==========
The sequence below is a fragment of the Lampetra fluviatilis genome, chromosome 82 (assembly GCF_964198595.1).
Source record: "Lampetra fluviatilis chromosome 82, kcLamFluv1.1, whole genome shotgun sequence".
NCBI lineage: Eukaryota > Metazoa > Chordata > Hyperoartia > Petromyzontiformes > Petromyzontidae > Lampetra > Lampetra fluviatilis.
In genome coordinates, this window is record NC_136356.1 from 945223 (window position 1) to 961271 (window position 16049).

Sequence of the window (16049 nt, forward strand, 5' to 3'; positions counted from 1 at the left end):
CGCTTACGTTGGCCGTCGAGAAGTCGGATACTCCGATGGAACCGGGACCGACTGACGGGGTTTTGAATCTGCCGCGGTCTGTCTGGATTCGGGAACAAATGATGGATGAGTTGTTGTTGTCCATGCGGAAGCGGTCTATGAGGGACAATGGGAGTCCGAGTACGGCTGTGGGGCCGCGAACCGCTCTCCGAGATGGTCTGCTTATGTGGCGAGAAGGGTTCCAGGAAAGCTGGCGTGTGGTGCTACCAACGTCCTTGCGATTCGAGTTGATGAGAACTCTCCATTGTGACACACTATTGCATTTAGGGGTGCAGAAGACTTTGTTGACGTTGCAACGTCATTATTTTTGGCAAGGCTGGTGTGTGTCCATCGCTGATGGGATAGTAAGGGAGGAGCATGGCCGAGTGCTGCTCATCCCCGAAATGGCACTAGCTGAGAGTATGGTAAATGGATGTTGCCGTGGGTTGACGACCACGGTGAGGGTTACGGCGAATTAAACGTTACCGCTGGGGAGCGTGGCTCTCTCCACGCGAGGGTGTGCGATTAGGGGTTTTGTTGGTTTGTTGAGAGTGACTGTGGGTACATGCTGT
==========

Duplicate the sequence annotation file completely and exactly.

The sequence below is a fragment of the Lampetra fluviatilis genome, chromosome 82 (assembly GCF_964198595.1).
Source record: "Lampetra fluviatilis chromosome 82, kcLamFluv1.1, whole genome shotgun sequence".
NCBI lineage: Eukaryota > Metazoa > Chordata > Hyperoartia > Petromyzontiformes > Petromyzontidae > Lampetra > Lampetra fluviatilis.
In genome coordinates, this window is record NC_136356.1 from 945223 (window position 1) to 961271 (window position 16049).

Sequence of the window (16049 nt, forward strand, 5' to 3'; positions counted from 1 at the left end):
CGCTTACGTTGGCCGTCGAGAAGTCGGATACTCCGATGGAACCGGGACCGACTGACGGGGTTTTGAATCTGCCGCGGTCTGTCTGGATTCGGGAACAAATGATGGATGAGTTGTTGTTGTCCATGCGGAAGCGGTCTATGAGGGACAATGGGAGTCCGAGTACGGCTGTGGGGCCGCGAACCGCTCTCCGAGATGGTCTGCTTATGTGGCGAGAAGGGTTCCAGGAAAGCTGGCGTGTGGTGCTACCAACGTCCTTGCGATTCGAGTTGATGAGAACTCTCCATTGTGACACACTATTGCATTTAGGGGTGCAGAAGACTTTGTTGACGTTGCAACGTCATTATTTTTGGCAAGGCTGGTGTGTGTCCATCGCTGATGGGATAGTAAGGGAGGAGCATGGCCGAGTGCTGCTCATCCCCGAAATGGCACTAGCTGAGAGTATGGTAAATGGATGTTGCCGTGGGTTGACGACCACGGTGAGGGTTACGGCGAATTAAACGTTACCGCTGGGGAGCGTGGCTCTCTCCACGCGAGGGTGTGCGATTAGGGGTTTTGTTGGTTTGTTGAGAGTGACTGTGGGTACATGCTGT